There's a déjà vu aspect to the 10th Congressional District race.
Over the last six years, both candidates have represented the district and each has defeated the other. Now they're running against each other for a third time.
The district covers parts of northern Cook County and much of Lake County, including the communities of Zion, Grayslake, Waukegan, Highland Park and Vernon Hills.
Incumbent U.S. Rep. Bob Dold faces a tricky challenge. The Republican who resides in Kenilworth is a moderate who has sought to distance himself from his party’s populist presidential candidate Donald Trump from early in the campaign.
After Trump’s remarks in an “Access Hollywood” video from 2005 were released last month in which he talked openly about groping women, Dold called his behavior “sickening and inexcusable.”
Dold has said he will cast a write-in vote in the presidential election but hasn’t said who he will vote for. It remains to be seen whether Republican voters will make Dold pay a price for disavowing Trump, although polls suggest the Republican presidential nominee is not popular in the district.
Working against Dold is the fact that in what has historically been a swing district, Democratic voters tend to turn out more in presidential years. The last three elections have all gone down to the wire, decided by just two percentage points.
Democratic challenger and former U.S. Rep. Brad Schneider told the Chicago Tribune that this is his last race if he loses.
The Deerfield Democrat has repeatedly hit Dold on gun safety legislation, saying he “refuses to sign a Congressional petition that would force Speaker (Paul) Ryan to allow a vote on commonsense gun safety legislation.” That claim centers on H.R. 1076, the so-called “No Fly, No Buy” bill that would prevent people on the FBI’s terror watch list from purchasing guns. Dold has so far refused to sign a petition that seeks to force a vote on the bill, but he has also championed some gun control measures and as a result has an “F” rating from the National Rifle Association.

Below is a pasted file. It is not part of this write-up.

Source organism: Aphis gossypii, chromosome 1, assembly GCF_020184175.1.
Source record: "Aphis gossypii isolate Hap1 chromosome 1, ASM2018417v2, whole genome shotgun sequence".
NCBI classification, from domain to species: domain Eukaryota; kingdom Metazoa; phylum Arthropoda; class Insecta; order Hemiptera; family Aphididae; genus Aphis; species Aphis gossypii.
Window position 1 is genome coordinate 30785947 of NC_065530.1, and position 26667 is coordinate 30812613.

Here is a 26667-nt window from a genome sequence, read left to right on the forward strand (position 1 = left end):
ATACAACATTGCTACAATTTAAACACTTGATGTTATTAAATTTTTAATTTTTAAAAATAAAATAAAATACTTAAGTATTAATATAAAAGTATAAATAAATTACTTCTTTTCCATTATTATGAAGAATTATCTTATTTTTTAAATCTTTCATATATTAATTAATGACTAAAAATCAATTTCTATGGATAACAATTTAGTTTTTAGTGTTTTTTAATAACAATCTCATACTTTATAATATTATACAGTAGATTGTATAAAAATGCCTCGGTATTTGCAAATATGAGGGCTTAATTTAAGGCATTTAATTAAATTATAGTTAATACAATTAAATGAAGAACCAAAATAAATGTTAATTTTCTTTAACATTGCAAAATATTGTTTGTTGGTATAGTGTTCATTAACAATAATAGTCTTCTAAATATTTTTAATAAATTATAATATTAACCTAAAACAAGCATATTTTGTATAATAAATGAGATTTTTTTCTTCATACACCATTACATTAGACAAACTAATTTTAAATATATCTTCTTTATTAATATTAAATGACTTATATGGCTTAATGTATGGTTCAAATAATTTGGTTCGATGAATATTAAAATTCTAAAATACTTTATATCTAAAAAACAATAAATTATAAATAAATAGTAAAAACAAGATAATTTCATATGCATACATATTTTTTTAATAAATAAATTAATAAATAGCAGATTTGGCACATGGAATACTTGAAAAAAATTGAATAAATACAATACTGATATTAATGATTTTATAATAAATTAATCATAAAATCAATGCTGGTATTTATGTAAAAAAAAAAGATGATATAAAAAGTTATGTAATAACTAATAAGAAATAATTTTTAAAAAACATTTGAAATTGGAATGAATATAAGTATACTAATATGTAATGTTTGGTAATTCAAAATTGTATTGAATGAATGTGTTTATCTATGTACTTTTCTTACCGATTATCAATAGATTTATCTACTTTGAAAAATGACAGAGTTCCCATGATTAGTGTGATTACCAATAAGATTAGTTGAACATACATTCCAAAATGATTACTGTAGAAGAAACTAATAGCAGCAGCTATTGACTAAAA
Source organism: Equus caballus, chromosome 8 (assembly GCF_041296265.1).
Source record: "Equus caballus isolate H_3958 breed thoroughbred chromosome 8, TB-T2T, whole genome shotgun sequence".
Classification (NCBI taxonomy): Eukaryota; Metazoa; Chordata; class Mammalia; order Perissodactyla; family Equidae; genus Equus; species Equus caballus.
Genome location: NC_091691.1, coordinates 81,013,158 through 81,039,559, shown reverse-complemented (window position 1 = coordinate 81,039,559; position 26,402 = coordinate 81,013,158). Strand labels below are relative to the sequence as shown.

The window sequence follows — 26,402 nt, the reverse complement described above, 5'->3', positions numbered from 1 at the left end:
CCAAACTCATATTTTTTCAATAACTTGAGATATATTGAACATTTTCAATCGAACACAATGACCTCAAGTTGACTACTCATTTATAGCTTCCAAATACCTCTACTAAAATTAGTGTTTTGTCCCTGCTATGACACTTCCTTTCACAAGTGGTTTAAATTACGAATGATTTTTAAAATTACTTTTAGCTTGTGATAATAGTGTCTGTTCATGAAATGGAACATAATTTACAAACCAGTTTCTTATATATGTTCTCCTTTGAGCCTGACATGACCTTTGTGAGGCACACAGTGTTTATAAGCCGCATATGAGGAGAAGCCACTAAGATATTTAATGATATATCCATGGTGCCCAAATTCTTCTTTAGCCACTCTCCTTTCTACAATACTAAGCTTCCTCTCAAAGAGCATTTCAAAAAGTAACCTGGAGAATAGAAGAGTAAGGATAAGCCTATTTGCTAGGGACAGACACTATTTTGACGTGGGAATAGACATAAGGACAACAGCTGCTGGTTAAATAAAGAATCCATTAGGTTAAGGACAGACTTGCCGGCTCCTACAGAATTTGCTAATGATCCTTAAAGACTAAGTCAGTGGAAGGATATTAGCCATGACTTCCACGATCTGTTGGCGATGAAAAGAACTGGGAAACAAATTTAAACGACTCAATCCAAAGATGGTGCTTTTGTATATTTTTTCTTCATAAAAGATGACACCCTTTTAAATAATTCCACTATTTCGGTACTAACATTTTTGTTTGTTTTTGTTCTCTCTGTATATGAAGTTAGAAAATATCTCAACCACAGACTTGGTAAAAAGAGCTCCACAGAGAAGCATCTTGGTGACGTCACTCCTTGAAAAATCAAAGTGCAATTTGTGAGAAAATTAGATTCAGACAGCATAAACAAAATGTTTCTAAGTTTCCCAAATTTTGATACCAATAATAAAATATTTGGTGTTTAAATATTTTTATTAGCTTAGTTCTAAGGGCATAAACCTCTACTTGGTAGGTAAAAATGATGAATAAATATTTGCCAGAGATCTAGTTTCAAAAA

Schneider favors a ban on semi-automatic weapons and larger magazine clips. He also gets and “F” from the NRA, meaning that both candidates are considered a “true enemy of gun owner’s rights.”
The two candidates have also clashed over the 2010 Affordable Care Act, more commonly known as Obamacare.
Dold has been critical of the law but unlike many other Republicans, he doesn’t favor repeal. Instead, he says he would keep what works and fix what doesn’t. He was one of only three Republicans who voted against repealing the law in 2015.
Schneider has praised Obamacare for extending healthcare to millions of Americans but has also said aspects of the law are flawed and need to be improved.
While the two candidates may share similar views on domestic policy, in foreign affairs there are some clear differences – most notably on the Iran nuclear deal which seeks to prevent the Islamic regime from developing nuclear weapons in exchange for lifting sanctions.
At a debate last month, Dold called the Iran deal a “historic mistake” that he said would “haunt us for generations.” He also took the opportunity to castigate Schneider for flip-flopping on the issue.
Schneider was initially against the deal but says it would be irresponsible for the United States to back out of the agreement now. Israel was against the deal and in a district with a large Jewish population Schneider’s changing stance could hurt him. Both candidates profess their strong support for Israel.
“I am focused on advancing bipartisan solutions that are needed to help move our country forward. Our community deserves a thoughtful leader that is dedicated to bringing people together.” Learn more about this candidate.
“I firmly believe our best days as a nation are still ahead of us. But only if we join together and find a way to put people first and build the future our children deserve.” Learn more about this candidate.
Candidates were given two minutes to tell voters where they stand on the issues, why they feel they are best qualified and what they intend to do if elected or re-elected. Learn about the candidates.